To keep a chainsaw cutting quickly and cleanly, the teeth on the saw chain must be kept sharp. When a chain needs sharpening, it will produce a lot of fine sawdust when cutting, but after it is properly sharpened, the sawdust will be in the form of small wood chips. While a chain can, and should occasionally be professionally sharpened, you can hand sharpen chainsaw chains with a couple of chainsaw files and a filing guide.
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Things you need
- Chain saw sharpening guide
- Round chain saw tooth file
- Fine flat file
Shut off the chain saw and allow the engine and chain to cool.
Insert a round chain saw file into a chain sharpening guide, and then clamp the guide onto the top-centre of the chain saw bar.
Slide the chain so that one of the teeth whose point is on the opposite side of the bar from your body is directly under the file in the guide.
Adjust the angle of the guide to match the angle of cutting edge of the tooth. Ease the file down into the saddle of the tooth, and push the file forward until you reach the handle of the file. Lift the file out of the tooth and retract the file toward your body, before settling the file back into the tooth's saddle and pushing forward for another stroke. Continue for six to eight strokes, or until the entire cutting face of the tooth is clean and shiny. You should only file with forward strokes; never grind while pulling the file toward your body.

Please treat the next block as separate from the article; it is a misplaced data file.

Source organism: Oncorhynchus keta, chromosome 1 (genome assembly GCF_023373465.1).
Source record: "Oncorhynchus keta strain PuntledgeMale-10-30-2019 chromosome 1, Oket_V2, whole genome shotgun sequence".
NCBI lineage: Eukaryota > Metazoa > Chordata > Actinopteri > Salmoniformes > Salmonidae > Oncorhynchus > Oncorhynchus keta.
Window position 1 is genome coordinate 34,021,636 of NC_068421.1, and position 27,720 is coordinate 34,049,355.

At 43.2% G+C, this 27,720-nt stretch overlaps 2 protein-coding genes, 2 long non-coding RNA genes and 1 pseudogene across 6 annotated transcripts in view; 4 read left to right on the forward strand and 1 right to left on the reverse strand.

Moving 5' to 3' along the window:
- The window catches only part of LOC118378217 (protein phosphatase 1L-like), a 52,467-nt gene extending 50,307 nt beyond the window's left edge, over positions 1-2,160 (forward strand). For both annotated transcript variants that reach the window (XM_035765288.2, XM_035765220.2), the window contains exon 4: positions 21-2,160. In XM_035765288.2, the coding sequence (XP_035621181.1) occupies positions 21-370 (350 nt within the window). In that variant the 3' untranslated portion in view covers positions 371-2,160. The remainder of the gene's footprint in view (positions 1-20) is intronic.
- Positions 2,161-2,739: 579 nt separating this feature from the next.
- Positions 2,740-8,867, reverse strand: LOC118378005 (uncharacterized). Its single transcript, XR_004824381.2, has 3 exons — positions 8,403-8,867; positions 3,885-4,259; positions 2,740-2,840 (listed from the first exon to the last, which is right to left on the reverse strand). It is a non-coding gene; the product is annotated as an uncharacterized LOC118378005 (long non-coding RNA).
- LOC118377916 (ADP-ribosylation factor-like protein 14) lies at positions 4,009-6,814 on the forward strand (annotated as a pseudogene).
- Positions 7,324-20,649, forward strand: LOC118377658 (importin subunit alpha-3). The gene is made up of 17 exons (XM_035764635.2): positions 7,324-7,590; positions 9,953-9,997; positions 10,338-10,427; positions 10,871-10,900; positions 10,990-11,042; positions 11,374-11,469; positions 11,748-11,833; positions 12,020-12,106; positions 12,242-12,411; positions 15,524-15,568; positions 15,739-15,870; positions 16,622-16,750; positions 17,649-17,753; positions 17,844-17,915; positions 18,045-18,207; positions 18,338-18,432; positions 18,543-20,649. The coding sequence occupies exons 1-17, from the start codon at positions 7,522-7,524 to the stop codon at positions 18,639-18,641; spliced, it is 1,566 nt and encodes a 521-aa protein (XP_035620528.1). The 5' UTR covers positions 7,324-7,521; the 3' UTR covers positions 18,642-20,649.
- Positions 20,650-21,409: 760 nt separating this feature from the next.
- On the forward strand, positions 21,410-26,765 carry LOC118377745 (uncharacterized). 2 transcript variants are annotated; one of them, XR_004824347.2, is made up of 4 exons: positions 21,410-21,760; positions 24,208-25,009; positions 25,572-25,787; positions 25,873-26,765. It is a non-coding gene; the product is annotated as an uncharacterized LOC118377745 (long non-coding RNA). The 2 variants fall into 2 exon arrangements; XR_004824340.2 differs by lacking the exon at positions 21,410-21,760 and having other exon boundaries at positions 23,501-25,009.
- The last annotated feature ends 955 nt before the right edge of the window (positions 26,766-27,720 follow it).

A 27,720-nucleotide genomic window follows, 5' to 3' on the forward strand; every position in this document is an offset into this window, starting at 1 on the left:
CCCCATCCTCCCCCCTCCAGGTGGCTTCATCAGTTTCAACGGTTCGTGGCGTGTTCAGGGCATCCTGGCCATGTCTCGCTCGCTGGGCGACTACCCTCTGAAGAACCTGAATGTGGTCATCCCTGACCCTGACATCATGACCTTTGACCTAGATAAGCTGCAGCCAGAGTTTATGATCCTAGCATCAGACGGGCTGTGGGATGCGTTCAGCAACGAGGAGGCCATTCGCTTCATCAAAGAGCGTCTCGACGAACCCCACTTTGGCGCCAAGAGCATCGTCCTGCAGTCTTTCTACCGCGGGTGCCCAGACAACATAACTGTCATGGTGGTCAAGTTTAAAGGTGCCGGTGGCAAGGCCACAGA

Lift the file out of the tooth, and slide the chain forward to the next tooth on the same side of the bar. Repeat the filing strokes with this tooth, and each subsequent tooth on the same side of the bar. Use the same number of strokes with each tooth.
Remove the file guide from the bar, and rotate the chain saw 180-degrees. Replace the file guide on the centre of the bar, and place one of the unground teeth from the opposite side of the bar under the file. Adjust the angle of the file guide to match the angle of the teeth, and proceed to grind each of the teeth on the opposite side of the bar from your body with the same number of push-strokes you used on the previous teeth.
Remove the sharpening guide from the bar, and lift the round file out of the sharpening guide.
Position the sharpening guide across the tops of two adjacent teeth, so that the rear tooth's depth gauge is protruding through the depth gauge slot in the guide. The tooth's depth gauge should be slightly higher than the guide. File the depth gauge down until it is even with the top of the guide. Then, move to the next two adjacent teeth and repeat until all depth gauges are at the same height.
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